These accessories can easily add $50 or more on top of what you paid for the computer on its own. So, it’s worth researching whether you need them beforehand. If you do, add a little room for maneuver in your budget.
Photo editing tools like Photoshop and Lightroom put a lot of strain on your computer. If you’ve tried editing pictures on a computer with limited processing capabilities, you’ll know how stressful it is. The same is true if your device is low on storage.
When picking a computer for photo editing, you’ll want to choose a device that can process programs like those mentioned above. Using a device that has a larger random access memory (RAM) will help you get your edits done quicker, and you also won’t need to worry about frequent app crashes.
If you plan to edit a lot of pictures, you might want to consider getting a gaming laptop. Besides performing well when editing photos, you can also use it to create video projects.
Most people have little interest in getting a computer that’s difficult to use, and the learning curve in such cases isn’t ideal. When choosing a device to buy for photo editing, you’ll want to go for something easy to learn.
Operating systems can be a crucial factor in user-friendliness. However, the best for you will depend on your experience and needs. You will also probably want to pick a device that doesn’t have lots of pre-installed apps and programs that you’ll never use.
The best way to find the most user-friendly computer for you is to try a variety. Consider going to a physical store and seeing how each device you’re considering works in practice.
Modern computers come in all shapes and sizes. If you look at MacBooks, for example, you will notice that the average screen is about 14 inches—whereas others go up to 16 inches.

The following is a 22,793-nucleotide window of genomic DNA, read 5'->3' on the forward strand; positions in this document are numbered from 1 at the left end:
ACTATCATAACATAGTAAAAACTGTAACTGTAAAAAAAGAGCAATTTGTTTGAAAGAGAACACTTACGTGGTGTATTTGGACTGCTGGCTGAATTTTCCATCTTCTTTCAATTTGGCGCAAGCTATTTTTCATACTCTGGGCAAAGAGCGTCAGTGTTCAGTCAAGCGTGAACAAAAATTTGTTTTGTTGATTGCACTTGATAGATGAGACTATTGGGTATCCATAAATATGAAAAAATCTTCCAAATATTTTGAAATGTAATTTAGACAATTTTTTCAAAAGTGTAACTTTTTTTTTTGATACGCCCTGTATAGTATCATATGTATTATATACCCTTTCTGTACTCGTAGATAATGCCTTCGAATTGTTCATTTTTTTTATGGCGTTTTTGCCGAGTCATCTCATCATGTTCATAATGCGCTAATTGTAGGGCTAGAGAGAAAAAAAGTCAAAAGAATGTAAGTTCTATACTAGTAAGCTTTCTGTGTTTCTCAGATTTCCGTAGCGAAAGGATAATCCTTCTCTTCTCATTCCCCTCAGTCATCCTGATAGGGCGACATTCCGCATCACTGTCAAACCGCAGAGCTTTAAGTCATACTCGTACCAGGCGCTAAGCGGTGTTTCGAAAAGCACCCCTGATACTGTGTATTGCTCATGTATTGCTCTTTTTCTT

When editing photos on your computer, you’ll need to choose a screen that’s big enough to meet your preferences. Again, this will be subjective. Some people prefer editing their photos on something smaller, whereas others would rather use a monitor.
When choosing a computer for photo editing purposes, you’ll need to think about where you plan to tweak your images. Do you plan to make changes on the go, or are you happy to make an in-house studio?
If you want complete versatility, getting a desktop computer makes little sense. On the flip side, a larger computer probably makes more sense if you want to tweak your pictures in the same place.
Choosing the right computer to edit your photos on requires a bit of research. You’ll need to consider your budget, performance requirements, and several other factors.
Fortunately, photo editing software is compatible with multiple devices these days. You should take everything we’ve mentioned into consideration, along with ensuring that the device you choose gets its operating system’s latest software updates.
Danny is a freelance writer with over six years’ experience in the content marketing space. He predominantly writes about photography, Adobe Creative Cloud, and YouTube for MUO — along with bits about Apple. Based in Denmark, Danny has had his work published on multiple websites and is part of the MUO editorial team.